Joseph Mallord Turner, War. The Exile and the Rock Limpet, 1842, oil on canvas
As a curator I am a big lover of serendipity, I thrill off the spontaneous, superfluous, and sometimes superficial connections between things (those who know me will recognise my skittish pull to eke the meta out if everything). Prior to opening the Turner’s Modern World exhibition, Tate set about rehanging and moving some of its 'masterpieces' further down the Thames. Dislodged from their position in Tate Modern, Mark Rothko's Seagram Murals - large weepy canvases composed from hazy rectangles of red and maroon, that, to quote Jennifer Campbell’s Garageland review of the works, ‘overlap and hover [...] creating a new colour that [ones] eye cannot fix’ - now sit in the older of the Tate siblings. Positioned next to, and curated as to be in conversation with, a free display of yet more Turner's (part of the Turner Bequest), I am a little lost as to the language the two artists are conversing in, aside from jubilant praise from Jr to Sr Modernist.
|Maquette for installation of Mark Rothko's Seagram murals at Tate gallery, 1970|
More than just a pairing of formalist romantics, who sought to break with the old through chromatic affect, this later, free, exhibition had for me more of a resonance than the 'blockbuster' that is Turner’s Modern World. Perhaps this is due to curatorial intent: Turner’s Modern World is framed as a historical survey, ‘examin[ing] what is meant to be a modern artist during Turner's lifetime’, whilst the conversation between Rothko and Turner is one of deep admiration and personal resonance - Rothko gave his Seagram Murals to the Tatebecause of the wonder and respect he had for his predecessor's work.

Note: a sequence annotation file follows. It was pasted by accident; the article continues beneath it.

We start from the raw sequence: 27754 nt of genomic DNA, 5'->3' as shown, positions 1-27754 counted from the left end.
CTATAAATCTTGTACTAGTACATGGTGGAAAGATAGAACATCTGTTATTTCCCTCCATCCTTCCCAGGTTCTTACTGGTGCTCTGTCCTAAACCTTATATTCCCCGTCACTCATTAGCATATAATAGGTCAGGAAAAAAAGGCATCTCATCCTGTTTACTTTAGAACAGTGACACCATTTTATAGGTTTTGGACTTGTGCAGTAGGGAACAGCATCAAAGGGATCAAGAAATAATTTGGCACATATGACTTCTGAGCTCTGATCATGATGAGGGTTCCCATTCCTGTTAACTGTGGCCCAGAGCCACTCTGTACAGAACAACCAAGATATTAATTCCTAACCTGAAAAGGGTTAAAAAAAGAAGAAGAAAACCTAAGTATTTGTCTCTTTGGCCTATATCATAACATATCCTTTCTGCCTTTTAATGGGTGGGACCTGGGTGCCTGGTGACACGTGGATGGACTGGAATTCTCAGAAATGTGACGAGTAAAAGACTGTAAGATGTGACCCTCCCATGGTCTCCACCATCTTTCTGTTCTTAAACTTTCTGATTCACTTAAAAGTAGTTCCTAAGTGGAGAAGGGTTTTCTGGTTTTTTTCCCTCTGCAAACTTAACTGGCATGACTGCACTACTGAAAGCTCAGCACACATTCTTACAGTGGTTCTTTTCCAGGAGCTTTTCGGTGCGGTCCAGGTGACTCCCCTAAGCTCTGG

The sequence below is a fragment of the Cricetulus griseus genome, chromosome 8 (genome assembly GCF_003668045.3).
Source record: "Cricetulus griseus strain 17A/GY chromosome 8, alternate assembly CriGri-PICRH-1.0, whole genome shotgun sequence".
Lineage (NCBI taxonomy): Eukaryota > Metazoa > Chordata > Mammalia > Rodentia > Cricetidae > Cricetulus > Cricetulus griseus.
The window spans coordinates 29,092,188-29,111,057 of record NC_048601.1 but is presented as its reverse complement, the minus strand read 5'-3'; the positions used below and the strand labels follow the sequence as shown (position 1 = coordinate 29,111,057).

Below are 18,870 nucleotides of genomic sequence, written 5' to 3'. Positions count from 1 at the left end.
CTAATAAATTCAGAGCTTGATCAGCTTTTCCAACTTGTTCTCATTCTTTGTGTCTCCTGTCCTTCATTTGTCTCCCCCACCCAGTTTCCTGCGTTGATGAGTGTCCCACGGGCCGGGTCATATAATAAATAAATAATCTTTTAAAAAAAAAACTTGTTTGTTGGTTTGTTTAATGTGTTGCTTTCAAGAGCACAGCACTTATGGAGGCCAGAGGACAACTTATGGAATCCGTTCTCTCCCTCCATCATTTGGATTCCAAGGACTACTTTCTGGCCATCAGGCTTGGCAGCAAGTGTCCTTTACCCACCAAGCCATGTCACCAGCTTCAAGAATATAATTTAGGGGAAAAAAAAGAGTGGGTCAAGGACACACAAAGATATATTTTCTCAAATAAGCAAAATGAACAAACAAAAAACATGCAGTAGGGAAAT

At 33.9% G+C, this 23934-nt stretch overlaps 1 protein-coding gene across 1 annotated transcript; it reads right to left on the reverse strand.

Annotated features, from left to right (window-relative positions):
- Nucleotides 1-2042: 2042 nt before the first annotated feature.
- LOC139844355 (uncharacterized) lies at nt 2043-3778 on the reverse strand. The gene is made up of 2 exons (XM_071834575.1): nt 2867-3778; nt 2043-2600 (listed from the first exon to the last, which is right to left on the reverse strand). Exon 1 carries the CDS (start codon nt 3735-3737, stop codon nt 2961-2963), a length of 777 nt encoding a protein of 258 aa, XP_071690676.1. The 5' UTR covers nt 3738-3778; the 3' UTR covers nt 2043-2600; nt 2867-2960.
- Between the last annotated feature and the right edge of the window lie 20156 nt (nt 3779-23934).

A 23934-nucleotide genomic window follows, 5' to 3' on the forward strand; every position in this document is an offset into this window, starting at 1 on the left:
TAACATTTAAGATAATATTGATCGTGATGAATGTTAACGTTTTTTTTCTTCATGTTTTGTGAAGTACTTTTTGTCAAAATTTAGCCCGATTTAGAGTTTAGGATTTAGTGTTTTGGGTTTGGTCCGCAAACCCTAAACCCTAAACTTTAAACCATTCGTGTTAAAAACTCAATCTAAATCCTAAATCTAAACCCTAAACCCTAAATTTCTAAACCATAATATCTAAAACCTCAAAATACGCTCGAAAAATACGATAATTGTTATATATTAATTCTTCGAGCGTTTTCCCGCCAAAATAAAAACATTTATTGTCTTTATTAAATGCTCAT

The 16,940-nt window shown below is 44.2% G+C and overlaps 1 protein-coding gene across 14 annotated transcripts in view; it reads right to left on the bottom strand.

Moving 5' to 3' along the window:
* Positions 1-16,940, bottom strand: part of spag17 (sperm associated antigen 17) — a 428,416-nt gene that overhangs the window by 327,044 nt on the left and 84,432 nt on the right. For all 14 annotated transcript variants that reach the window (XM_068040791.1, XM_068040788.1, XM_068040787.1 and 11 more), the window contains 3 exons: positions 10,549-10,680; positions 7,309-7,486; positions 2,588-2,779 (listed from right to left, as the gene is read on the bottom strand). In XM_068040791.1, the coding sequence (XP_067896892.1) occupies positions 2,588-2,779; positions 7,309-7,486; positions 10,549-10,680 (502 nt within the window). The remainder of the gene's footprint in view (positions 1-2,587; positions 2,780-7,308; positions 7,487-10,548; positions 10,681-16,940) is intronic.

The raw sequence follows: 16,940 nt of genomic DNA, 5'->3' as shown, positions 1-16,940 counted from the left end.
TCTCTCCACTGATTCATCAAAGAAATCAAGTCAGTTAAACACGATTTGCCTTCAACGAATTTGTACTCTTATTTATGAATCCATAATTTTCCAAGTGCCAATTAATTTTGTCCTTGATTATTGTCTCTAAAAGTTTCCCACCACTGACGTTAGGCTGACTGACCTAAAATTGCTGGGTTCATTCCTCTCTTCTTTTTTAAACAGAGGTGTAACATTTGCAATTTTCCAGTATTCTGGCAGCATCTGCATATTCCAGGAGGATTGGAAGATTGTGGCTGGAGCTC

Like any good discourse, these two exhibitionary conversations add so much and reward each other. Or rather, I should say that the insights gained from the historical survey enlivened the Rothko-Turner discussion for me. For example, we soon learn from Turner’s Modern World that the artist wasn't much 'good' at figurative work: the people who dot his early allegorical and genre paintings lack a liturgical festering; they seem more blob-like, banal, than active agents in a story - just like those naive figures in Rothko’s early canvases. Indeed, as with Rothko, as Turner's career ticks on, the figures in his compositions dissolve like a mist into the eerie scenes that beautifully haunt the Turner Bequest - the unfinished oils left in the painter's studio, such as Norham Castle, Sunrise, c.1845, are perhaps some of the strongest works in either of the Tate displays. This is not to say that the 'best' of Turner's paintings are purely surface - like a Rothko - works such as Slave Ship (Slavers Throwing Overboard the Dead and Dying, Typhoon Coming On), 1840, and Peace - Burial at sea, 1842, have an intoxicating narrative within their composition, inviting prolonged engagement and moral rumination through their choice use of figuration and pools of transcending colour. There is nothing propagandic about these evocative scenes, they suggest subtly, with the harrowing quality of their lament lying in the cataclysmic drama unfurling within us viewers.